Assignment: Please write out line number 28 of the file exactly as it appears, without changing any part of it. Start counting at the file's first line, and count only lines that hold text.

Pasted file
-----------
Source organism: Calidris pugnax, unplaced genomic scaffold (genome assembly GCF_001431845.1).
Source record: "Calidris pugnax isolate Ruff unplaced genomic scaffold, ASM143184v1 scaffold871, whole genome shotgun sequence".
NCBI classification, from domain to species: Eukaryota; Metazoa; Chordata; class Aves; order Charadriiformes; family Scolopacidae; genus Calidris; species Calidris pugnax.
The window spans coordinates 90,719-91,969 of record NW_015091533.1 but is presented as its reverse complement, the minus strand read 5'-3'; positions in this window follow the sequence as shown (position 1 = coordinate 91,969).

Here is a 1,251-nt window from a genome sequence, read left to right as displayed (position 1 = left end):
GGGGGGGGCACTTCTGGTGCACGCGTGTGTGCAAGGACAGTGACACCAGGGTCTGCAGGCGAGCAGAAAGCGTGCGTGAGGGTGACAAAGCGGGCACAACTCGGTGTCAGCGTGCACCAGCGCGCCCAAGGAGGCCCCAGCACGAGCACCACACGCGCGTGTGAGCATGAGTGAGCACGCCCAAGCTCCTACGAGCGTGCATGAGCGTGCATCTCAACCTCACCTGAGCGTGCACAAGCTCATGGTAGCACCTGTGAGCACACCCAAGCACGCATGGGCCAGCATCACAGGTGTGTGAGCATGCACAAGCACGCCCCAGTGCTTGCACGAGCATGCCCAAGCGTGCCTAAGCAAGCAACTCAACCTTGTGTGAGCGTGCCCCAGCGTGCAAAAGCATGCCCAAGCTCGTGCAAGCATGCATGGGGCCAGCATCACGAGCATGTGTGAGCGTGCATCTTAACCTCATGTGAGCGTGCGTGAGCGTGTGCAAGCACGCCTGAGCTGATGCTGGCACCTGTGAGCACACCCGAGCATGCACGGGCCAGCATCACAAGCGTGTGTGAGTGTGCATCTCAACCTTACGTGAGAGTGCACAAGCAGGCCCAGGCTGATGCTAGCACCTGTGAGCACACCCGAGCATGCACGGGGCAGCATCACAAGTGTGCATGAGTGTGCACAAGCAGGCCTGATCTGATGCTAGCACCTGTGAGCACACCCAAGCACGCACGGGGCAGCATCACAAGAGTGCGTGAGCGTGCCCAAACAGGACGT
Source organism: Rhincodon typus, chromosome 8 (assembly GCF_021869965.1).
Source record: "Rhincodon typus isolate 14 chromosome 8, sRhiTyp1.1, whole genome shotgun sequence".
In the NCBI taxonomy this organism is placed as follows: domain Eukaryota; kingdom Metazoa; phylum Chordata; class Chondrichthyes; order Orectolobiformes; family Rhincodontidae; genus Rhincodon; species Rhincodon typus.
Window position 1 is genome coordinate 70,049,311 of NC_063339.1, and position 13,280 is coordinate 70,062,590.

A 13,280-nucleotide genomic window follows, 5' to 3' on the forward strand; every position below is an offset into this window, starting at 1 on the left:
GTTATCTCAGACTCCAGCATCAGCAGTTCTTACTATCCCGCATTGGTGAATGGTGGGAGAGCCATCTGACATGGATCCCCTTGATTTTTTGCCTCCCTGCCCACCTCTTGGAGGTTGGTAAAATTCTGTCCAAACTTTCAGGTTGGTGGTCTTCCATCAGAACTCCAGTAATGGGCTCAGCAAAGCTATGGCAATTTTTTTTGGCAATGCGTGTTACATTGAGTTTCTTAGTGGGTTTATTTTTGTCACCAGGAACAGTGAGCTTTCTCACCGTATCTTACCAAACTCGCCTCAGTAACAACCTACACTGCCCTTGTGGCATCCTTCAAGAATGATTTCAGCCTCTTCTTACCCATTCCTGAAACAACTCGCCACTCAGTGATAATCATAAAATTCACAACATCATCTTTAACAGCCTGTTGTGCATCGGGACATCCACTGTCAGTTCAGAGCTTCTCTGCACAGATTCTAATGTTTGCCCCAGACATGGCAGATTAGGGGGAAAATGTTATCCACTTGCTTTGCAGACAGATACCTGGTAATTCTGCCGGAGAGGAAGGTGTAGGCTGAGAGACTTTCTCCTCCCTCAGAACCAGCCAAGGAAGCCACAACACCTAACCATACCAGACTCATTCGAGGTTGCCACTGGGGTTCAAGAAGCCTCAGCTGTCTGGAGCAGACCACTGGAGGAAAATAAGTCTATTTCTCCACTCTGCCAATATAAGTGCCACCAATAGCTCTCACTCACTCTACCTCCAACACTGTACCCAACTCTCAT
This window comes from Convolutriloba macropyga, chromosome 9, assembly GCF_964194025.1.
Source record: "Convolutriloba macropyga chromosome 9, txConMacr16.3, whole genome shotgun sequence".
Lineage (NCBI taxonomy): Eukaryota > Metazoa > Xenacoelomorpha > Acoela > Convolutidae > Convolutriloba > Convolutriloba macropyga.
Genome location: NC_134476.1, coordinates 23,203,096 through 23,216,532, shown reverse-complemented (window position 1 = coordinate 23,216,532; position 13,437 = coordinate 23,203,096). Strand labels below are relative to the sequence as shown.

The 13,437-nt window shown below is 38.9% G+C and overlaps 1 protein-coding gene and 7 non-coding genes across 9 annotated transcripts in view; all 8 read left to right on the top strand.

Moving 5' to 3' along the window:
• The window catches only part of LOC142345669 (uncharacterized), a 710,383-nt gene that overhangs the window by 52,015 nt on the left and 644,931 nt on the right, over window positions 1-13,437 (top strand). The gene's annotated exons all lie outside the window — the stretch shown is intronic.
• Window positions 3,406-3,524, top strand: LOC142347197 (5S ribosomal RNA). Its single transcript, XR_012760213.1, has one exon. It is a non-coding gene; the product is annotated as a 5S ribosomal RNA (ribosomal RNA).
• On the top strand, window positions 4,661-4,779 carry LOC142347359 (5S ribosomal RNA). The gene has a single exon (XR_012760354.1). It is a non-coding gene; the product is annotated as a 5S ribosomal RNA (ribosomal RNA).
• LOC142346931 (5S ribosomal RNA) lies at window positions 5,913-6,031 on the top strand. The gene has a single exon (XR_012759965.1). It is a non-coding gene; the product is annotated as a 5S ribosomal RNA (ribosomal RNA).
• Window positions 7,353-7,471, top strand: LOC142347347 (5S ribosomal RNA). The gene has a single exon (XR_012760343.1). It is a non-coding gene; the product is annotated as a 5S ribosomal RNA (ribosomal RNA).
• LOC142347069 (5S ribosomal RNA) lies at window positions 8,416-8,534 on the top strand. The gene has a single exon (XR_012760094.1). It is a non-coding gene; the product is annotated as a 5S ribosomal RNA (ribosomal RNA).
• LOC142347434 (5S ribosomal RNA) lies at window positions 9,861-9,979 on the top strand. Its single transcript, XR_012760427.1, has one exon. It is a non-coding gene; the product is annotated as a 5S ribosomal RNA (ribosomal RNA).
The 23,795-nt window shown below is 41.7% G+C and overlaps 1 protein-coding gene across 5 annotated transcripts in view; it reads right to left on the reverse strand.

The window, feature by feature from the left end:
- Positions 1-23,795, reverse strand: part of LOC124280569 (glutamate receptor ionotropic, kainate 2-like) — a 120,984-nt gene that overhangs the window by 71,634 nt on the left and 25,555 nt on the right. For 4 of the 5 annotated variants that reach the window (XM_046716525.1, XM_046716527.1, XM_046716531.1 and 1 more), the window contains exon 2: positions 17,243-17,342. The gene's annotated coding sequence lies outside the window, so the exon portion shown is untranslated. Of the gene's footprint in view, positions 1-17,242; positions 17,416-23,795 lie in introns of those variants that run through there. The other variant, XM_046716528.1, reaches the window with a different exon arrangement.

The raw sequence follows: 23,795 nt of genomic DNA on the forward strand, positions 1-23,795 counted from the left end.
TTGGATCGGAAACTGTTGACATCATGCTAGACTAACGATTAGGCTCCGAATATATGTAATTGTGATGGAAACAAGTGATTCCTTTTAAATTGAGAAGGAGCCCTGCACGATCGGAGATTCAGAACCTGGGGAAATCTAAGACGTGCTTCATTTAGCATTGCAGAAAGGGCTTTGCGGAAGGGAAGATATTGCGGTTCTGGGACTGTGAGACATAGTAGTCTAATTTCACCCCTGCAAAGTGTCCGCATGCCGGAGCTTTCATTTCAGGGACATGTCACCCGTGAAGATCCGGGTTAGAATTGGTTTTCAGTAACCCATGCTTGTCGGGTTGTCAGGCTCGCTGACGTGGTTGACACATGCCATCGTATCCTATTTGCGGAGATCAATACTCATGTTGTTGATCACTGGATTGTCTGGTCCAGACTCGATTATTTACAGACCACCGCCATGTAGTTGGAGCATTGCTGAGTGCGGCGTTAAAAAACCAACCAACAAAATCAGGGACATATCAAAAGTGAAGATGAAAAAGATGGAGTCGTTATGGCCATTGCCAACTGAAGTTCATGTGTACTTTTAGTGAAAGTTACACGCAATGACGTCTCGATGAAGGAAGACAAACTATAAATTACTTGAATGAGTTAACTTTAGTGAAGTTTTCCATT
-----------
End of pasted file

- Positions 1-23,795, reverse strand: part of LOC124280569 (glutamate receptor ionotropic, kainate 2-like) — a 120,984-nt gene that overhangs the window by 71,634 nt on the left and 25,555 nt on the right. For 4 of the 5 annotated variants that reach the window (XM_046716525.1, XM_046716527.1, XM_046716531.1 and 1 more), the window contains exon 2: positions 17,243-17,342. The gene's annotated coding sequence lies outside the window, so the exon portion shown is untranslated. Of the gene's footprint in view, positions 1-17,242; positions 17,416-23,795 lie in introns of those variants that run through there. The other variant, XM_046716528.1, reaches the window with a different exon arrangement.